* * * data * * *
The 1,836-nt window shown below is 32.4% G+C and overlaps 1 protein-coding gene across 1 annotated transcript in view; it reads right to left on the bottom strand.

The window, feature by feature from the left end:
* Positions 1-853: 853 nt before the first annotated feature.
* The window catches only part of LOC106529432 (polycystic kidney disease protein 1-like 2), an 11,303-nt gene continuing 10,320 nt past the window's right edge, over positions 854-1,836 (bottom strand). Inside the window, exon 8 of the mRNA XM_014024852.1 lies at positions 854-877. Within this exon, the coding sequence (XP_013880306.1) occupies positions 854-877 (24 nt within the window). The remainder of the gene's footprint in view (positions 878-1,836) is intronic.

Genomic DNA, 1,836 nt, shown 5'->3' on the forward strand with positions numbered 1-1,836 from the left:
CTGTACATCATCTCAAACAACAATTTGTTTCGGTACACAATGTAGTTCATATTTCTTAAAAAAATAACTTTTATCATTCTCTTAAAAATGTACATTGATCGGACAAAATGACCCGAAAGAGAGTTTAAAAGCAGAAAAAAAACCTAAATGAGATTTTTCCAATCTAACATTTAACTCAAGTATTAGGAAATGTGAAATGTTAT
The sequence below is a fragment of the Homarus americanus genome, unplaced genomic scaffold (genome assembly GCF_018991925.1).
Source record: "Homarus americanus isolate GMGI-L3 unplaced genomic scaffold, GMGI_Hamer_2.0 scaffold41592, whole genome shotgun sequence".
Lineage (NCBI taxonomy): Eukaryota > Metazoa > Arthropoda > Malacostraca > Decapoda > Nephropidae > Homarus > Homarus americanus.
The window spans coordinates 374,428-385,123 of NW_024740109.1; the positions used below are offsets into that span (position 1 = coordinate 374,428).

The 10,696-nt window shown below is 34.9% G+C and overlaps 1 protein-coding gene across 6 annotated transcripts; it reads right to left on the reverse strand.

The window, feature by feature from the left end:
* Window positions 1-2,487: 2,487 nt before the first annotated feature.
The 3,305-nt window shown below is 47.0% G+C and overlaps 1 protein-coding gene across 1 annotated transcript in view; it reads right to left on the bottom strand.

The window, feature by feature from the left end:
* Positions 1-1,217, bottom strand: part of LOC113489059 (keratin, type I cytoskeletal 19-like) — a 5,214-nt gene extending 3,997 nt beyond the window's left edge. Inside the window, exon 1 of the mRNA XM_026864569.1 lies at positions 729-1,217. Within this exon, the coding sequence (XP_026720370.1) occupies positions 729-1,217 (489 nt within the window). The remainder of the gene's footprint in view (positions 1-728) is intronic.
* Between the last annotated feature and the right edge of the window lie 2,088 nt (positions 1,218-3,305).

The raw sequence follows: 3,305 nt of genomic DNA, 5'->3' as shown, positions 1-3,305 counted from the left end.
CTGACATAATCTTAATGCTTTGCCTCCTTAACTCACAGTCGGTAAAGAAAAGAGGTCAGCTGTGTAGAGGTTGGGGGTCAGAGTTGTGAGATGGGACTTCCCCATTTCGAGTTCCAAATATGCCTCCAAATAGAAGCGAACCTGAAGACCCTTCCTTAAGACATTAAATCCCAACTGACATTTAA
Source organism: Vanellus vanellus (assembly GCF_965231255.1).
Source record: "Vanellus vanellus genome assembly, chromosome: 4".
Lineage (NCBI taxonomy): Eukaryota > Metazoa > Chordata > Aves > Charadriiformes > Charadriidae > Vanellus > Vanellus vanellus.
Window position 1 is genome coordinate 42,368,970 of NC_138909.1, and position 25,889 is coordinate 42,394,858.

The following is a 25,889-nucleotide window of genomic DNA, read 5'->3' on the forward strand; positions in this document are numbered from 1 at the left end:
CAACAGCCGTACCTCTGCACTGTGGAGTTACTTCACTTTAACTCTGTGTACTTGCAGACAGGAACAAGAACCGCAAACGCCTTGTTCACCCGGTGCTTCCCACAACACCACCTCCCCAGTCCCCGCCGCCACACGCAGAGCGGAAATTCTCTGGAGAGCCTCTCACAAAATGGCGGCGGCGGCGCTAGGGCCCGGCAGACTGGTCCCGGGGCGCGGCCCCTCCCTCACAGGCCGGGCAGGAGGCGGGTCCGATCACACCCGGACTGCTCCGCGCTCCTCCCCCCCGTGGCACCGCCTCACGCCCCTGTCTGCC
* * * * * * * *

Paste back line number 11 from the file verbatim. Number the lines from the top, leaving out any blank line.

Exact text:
The 10,696-nt window shown below is 34.9% G+C and overlaps 1 protein-coding gene across 6 annotated transcripts; it reads right to left on the reverse strand.